If you have essays (or even paragraphs) to grade, it will save you a lot of time if you let students do peer edits before you pick up the final copy. You will still find some mistakes that are natural for the level of your students, but students should be able to avoid careless mistakes such as incorrect plurals, wrong verb endings, or (for French teachers) those random English words that they have Frenchified. 🙂
4. Schedule assignments that fit with your schedule.
If you teach multiple levels, look at your schedule as a whole when assigning projects, big assignments, or a long test. You should plan to collect only the work you can grade before losing your sanity. It is okay to collect essays from your French 4 one week and to do some review with French 1 so that their test doesn’t fall on the same day as that essay is due. When you are grading too many papers at once, you’ll run out of steam at some point. Don’t set yourself up for this exhaustion!
5. Use apps that are self-grading.
Students love their phones and tablets, so have them practice with apps that check their work. You’ll have less papers to grade, they’ll have more fun with technology, and it might even touch a learning style that you would not have reached with a paper-pencil homework assignment.
My favorite apps?
These digital task cards are self-checking, fun, and provide immediate feedback. Students can practice over and over, then you can see their progress. Plus, Boom Cards™ can be played on computers, phones, and tablets with modern browsers, so students can use them just about anywhere.
*Boom Learning and Boom Cards are the trademarks of Boom Learning Inc. Used with permission.
This app is great, because you don’t even have to create the study sets if you don’t want to. You can set up a class and monitor students from there. You can give students the vocabulary words and have them create their flashcards. They can even share sets with friends. To make it more fun, create a “Quizlet Stars” bulletin board and post the top scorers from time to time. Don’t worry about student privacy. They don’t use their real names. Just make sure you create a list of their usernames. 😉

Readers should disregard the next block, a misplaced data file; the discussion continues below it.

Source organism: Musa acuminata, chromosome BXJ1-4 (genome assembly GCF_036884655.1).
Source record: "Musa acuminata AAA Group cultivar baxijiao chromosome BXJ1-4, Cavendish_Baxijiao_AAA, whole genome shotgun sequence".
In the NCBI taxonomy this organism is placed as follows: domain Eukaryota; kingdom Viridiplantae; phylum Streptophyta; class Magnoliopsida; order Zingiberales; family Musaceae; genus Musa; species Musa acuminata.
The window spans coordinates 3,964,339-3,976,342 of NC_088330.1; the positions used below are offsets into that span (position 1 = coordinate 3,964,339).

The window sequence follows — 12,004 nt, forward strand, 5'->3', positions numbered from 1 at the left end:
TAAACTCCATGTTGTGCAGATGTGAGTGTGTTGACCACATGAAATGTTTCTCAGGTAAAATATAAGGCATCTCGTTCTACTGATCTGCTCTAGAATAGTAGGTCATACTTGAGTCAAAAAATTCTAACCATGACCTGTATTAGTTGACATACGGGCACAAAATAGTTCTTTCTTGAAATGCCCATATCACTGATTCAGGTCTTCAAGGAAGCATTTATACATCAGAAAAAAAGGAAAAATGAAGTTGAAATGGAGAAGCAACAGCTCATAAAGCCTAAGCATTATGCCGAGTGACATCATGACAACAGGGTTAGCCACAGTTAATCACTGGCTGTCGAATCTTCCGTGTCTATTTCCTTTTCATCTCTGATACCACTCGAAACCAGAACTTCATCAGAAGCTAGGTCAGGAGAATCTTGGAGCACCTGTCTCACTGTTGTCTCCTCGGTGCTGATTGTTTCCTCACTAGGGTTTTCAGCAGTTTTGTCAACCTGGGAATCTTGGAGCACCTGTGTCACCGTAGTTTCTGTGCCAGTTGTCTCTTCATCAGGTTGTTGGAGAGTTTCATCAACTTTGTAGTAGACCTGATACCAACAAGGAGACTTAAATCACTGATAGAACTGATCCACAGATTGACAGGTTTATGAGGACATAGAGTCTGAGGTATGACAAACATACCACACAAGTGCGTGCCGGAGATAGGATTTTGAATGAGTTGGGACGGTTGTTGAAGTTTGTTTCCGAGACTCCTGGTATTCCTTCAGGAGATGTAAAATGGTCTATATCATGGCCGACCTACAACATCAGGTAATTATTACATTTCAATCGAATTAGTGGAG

Before a quiz, you can suggest they use this to study from rather than printing out another set of words for them. Afterall, you already gave them the words, so why make twice the work on your part?
6. Use rubrics.
This makes grading papers so much easier. Whether it is a project, an essay, a presentation, or a speaking task, using a rubric allows you to quickly grade the key components of the assignment without getting too caught up in the little mistakes. Remember, you should be grading for the skill you are assessing, so don’t focus on every little error. A rubric will help you stick to the concepts you are working with.
7. Pick a designated grading time and stick to it.
For me, if I don’t have a set time to do it, it just piles up. So every year, I decided on a time that I would stay late and grade, and I just blocked that afternoon off. I would shut the door to minimize interruptions so I could really focus for one hour. Once I began using some of the methods above, I was able to finish the majority of my grading for the week in that one hour. Yes, I sometimes had long tests and projects to grade, but since that didn’t happen every week, I wasn’t burned out. It was manageable, and that is the goal, right?
Want some self-care tips so you can be your best? Read more here!